You should read this book because it will help you see Muslims as people, not just things.

You should read this book as one of the most interesting descriptions of Enlightenment.

You should read this book because the conflict between the Enlightened West and Islam has become the new Cold War, and this is the most important guide to that Cold War.

Review: Shards of Honor, by Lois McMaster Bujold (sci-fi)

This one of many books I'm reading on my Kindle

This is the first in a series of award-winning sci-fi books. Three other books in the series have won the Hugo Award, the highest honor in sci-fi. That means, if you are into sci-fi, the series is a "must read". This book is also a "trashy romance", so even if you don't like sci-fi, you might find something to like in it.

But neither is the reason I recommend this book. Instead, I recommend it because it's "crafted". Most fiction is written quickly, without little thought about the art and craft of writing. Most fiction is easy, and stupid; I think this book is a bit smarter.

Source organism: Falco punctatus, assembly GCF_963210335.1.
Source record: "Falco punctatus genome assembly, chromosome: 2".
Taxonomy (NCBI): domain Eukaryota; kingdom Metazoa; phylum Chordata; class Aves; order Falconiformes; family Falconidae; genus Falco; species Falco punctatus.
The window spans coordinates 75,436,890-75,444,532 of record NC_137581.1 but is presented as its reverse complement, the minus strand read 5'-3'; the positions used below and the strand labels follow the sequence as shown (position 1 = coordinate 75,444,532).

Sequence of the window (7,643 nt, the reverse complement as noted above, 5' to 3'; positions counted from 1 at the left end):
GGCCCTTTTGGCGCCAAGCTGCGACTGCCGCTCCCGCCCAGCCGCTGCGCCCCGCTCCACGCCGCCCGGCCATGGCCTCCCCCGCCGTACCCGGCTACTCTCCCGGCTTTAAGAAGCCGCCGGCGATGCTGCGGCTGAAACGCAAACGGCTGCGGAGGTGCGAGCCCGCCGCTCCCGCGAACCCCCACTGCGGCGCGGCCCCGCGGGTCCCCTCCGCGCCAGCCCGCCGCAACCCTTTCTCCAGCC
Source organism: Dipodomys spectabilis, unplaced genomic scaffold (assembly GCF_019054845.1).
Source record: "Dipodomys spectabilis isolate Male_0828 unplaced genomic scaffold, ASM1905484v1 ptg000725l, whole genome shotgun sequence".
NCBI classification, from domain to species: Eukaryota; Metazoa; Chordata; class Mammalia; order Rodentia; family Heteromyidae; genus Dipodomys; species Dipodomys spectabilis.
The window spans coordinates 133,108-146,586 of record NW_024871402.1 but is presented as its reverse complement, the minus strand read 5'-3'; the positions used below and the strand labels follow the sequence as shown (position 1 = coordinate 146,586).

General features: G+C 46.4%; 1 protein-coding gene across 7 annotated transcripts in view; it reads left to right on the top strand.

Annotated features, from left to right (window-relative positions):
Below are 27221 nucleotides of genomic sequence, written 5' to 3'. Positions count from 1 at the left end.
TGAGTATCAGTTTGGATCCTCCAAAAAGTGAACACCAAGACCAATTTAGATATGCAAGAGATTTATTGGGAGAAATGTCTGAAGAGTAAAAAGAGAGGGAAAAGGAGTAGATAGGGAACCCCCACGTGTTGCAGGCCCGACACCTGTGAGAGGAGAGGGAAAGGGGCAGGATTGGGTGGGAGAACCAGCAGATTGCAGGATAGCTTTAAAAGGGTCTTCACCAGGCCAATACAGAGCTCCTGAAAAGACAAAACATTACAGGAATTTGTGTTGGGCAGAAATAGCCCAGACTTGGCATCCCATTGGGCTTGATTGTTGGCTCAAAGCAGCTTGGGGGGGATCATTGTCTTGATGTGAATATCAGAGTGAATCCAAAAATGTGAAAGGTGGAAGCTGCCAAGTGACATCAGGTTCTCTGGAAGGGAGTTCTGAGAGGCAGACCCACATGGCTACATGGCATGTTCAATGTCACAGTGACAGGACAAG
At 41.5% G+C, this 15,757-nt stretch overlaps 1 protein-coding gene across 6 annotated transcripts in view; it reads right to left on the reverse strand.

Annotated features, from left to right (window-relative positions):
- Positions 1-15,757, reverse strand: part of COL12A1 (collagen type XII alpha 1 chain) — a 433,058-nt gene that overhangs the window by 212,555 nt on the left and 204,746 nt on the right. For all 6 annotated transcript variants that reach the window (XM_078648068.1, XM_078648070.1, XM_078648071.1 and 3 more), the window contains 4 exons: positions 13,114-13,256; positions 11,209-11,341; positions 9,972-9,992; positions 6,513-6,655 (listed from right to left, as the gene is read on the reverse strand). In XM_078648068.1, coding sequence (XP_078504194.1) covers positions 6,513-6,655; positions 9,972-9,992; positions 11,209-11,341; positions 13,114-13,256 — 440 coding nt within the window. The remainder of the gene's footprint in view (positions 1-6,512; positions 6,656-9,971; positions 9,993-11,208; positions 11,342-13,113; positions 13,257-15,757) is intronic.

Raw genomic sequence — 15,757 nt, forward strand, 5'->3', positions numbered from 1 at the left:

Wednesday, September 1, 2010

Review: Economics(2e), by Krugman and Wells

This one of many books I'm reading on my Kindle

The reason I got this book is because Krugman is a well-known liberal. He writes a blog for the New York Times called "Conscience of a Liberal". He is a mainstay on news and talk shows, refuting the evil right-wing economists. Having learned economics from evil right-wingers such as Greg Mankiw, I wondered how Krugman's textbook might be different.

Review: What's Right with Islam Is What's Right with America, by Imam Faisal Abdul Rauf

This one of many books I'm reading on my Kindle

Imam Faisal Abdul Rauf is the guy building the "Ground Zero Mosque". His book What's Right with Islam Is What's Right with America tells us what he really thinks of America, in his own words. Is he a radical that hates America? Or a truly moderate Muslim? His book tells us the answer.

Wednesday, August 11, 2010

Visualizing the Laffer Curve